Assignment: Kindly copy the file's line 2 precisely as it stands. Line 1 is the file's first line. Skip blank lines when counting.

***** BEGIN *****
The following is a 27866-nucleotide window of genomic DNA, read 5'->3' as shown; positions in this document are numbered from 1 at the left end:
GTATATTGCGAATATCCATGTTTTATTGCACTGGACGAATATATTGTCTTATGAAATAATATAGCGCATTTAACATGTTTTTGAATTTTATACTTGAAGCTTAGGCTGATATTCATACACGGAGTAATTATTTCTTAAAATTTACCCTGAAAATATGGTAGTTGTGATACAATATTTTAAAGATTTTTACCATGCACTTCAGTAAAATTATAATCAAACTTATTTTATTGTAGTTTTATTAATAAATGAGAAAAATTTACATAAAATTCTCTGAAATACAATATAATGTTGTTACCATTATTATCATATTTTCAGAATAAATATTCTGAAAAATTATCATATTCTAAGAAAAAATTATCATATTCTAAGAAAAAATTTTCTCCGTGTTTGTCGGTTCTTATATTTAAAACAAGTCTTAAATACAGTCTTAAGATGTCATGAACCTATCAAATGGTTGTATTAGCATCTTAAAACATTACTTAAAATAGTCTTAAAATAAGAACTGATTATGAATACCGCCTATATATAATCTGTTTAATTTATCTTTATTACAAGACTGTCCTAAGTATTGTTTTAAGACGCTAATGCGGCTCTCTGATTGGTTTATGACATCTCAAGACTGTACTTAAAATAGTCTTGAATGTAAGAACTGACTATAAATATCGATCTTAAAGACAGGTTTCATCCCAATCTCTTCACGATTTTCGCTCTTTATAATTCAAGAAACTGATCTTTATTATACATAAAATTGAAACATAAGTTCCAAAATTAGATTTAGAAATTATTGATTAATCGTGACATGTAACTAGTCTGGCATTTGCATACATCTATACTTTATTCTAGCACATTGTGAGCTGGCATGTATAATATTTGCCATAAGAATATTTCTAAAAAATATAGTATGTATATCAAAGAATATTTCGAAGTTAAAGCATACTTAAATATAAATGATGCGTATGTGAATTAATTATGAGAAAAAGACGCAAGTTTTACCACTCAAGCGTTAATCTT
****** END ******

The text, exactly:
GTATATTGCGAATATCCATGTTTTATTGCACTGGACGAATATATTGTCTTATGAAATAATATAGCGCATTTAACATGTTTTTGAATTTTATACTTGAAGCTTAGGCTGATATTCATACACGGAGTAATTATTTCTTAAAATTTACCCTGAAAATATGGTAGTTGTGATACAATATTTTAAAGATTTTTACCATGCACTTCAGTAAAATTATAATCAAACTTATTTTATTGTAGTTTTATTAATAAATGAGAAAAATTTACATAAAATTCTCTGAAATACAATATAATGTTGTTACCATTATTATCATATTTTCAGAATAAATATTCTGAAAAATTATCATATTCTAAGAAAAAATTATCATATTCTAAGAAAAAATTTTCTCCGTGTTTGTCGGTTCTTATATTTAAAACAAGTCTTAAATACAGTCTTAAGATGTCATGAACCTATCAAATGGTTGTATTAGCATCTTAAAACATTACTTAAAATAGTCTTAAAATAAGAACTGATTATGAATACCGCCTATATATAATCTGTTTAATTTATCTTTATTACAAGACTGTCCTAAGTATTGTTTTAAGACGCTAATGCGGCTCTCTGATTGGTTTATGACATCTCAAGACTGTACTTAAAATAGTCTTGAATGTAAGAACTGACTATAAATATCGATCTTAAAGACAGGTTTCATCCCAATCTCTTCACGATTTTCGCTCTTTATAATTCAAGAAACTGATCTTTATTATACATAAAATTGAAACATAAGTTCCAAAATTAGATTTAGAAATTATTGATTAATCGTGACATGTAACTAGTCTGGCATTTGCATACATCTATACTTTATTCTAGCACATTGTGAGCTGGCATGTATAATATTTGCCATAAGAATATTTCTAAAAAATATAGTATGTATATCAAAGAATATTTCGAAGTTAAAGCATACTTAAATATAAATGATGCGTATGTGAATTAATTATGAGAAAAAGACGCAAGTTTTACCACTCAAGCGTTAATCTT